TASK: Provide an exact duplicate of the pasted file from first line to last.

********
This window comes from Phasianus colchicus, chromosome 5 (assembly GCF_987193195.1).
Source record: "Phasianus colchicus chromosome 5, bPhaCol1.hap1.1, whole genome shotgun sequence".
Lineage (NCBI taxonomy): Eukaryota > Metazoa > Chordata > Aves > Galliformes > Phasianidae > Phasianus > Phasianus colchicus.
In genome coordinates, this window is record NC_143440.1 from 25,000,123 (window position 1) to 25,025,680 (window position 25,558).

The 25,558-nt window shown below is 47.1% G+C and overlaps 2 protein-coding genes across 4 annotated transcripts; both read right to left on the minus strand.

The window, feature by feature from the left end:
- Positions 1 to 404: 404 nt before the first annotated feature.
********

This window comes from Phasianus colchicus, chromosome 5 (assembly GCF_987193195.1).
Source record: "Phasianus colchicus chromosome 5, bPhaCol1.hap1.1, whole genome shotgun sequence".
Lineage (NCBI taxonomy): Eukaryota > Metazoa > Chordata > Aves > Galliformes > Phasianidae > Phasianus > Phasianus colchicus.
In genome coordinates, this window is record NC_143440.1 from 25,000,123 (window position 1) to 25,025,680 (window position 25,558).

The 25,558-nt window shown below is 47.1% G+C and overlaps 2 protein-coding genes across 4 annotated transcripts; both read right to left on the minus strand.

The window, feature by feature from the left end:
- Positions 1 to 404: 404 nt before the first annotated feature.